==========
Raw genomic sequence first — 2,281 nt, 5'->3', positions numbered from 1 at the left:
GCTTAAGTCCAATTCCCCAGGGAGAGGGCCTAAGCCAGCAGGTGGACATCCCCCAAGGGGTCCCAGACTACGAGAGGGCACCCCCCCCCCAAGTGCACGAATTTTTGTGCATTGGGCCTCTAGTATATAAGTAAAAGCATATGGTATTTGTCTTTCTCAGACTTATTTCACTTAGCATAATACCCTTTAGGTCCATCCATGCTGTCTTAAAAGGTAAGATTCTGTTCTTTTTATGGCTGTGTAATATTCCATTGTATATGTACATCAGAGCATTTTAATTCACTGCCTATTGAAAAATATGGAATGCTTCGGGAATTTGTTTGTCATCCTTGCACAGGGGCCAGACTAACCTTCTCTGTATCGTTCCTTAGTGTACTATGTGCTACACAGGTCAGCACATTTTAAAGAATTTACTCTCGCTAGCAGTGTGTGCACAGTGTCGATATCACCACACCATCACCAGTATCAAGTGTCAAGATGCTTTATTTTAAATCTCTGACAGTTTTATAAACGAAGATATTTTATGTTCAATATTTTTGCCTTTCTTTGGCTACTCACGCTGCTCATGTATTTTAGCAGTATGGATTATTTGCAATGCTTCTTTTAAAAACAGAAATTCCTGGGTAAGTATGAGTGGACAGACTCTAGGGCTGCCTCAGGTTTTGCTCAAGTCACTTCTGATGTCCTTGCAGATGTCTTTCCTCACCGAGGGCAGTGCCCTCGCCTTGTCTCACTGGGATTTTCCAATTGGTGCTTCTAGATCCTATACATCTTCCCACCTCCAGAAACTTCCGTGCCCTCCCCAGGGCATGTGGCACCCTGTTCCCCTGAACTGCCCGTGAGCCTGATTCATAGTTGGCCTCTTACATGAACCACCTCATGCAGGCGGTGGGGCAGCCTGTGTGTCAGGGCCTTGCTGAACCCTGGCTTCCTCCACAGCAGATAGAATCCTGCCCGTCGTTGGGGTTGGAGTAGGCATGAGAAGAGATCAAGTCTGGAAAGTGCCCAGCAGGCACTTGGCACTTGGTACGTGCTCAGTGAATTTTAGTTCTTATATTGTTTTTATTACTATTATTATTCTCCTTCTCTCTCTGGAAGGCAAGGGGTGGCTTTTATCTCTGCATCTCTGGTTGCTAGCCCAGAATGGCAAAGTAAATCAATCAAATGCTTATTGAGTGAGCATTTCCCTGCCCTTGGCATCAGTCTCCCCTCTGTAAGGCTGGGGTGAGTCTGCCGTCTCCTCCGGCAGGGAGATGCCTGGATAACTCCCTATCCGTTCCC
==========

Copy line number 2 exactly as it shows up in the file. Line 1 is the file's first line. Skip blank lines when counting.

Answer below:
GCTTAAGTCCAATTCCCCAGGGAGAGGGCCTAAGCCAGCAGGTGGACATCCCCCAAGGGGTCCCAGACTACGAGAGGGCACCCCCCCCCCAAGTGCACGAATTTTTGTGCATTGGGCCTCTAGTATATAAGTAAAAGCATATGGTATTTGTCTTTCTCAGACTTATTTCACTTAGCATAATACCCTTTAGGTCCATCCATGCTGTCTTAAAAGGTAAGATTCTGTTCTTTTTATGGCTGTGTAATATTCCATTGTATATGTACATCAGAGCATTTTAATTCACTGCCTATTGAAAAATATGGAATGCTTCGGGAATTTGTTTGTCATCCTTGCACAGGGGCCAGACTAACCTTCTCTGTATCGTTCCTTAGTGTACTATGTGCTACACAGGTCAGCACATTTTAAAGAATTTACTCTCGCTAGCAGTGTGTGCACAGTGTCGATATCACCACACCATCACCAGTATCAAGTGTCAAGATGCTTTATTTTAAATCTCTGACAGTTTTATAAACGAAGATATTTTATGTTCAATATTTTTGCCTTTCTTTGGCTACTCACGCTGCTCATGTATTTTAGCAGTATGGATTATTTGCAATGCTTCTTTTAAAAACAGAAATTCCTGGGTAAGTATGAGTGGACAGACTCTAGGGCTGCCTCAGGTTTTGCTCAAGTCACTTCTGATGTCCTTGCAGATGTCTTTCCTCACCGAGGGCAGTGCCCTCGCCTTGTCTCACTGGGATTTTCCAATTGGTGCTTCTAGATCCTATACATCTTCCCACCTCCAGAAACTTCCGTGCCCTCCCCAGGGCATGTGGCACCCTGTTCCCCTGAACTGCCCGTGAGCCTGATTCATAGTTGGCCTCTTACATGAACCACCTCATGCAGGCGGTGGGGCAGCCTGTGTGTCAGGGCCTTGCTGAACCCTGGCTTCCTCCACAGCAGATAGAATCCTGCCCGTCGTTGGGGTTGGAGTAGGCATGAGAAGAGATCAAGTCTGGAAAGTGCCCAGCAGGCACTTGGCACTTGGTACGTGCTCAGTGAATTTTAGTTCTTATATTGTTTTTATTACTATTATTATTCTCCTTCTCTCTCTGGAAGGCAAGGGGTGGCTTTTATCTCTGCATCTCTGGTTGCTAGCCCAGAATGGCAAAGTAAATCAATCAAATGCTTATTGAGTGAGCATTTCCCTGCCCTTGGCATCAGTCTCCCCTCTGTAAGGCTGGGGTGAGTCTGCCGTCTCCTCCGGCAGGGAGATGCCTGGATAACTCCCTATCCGTTCCC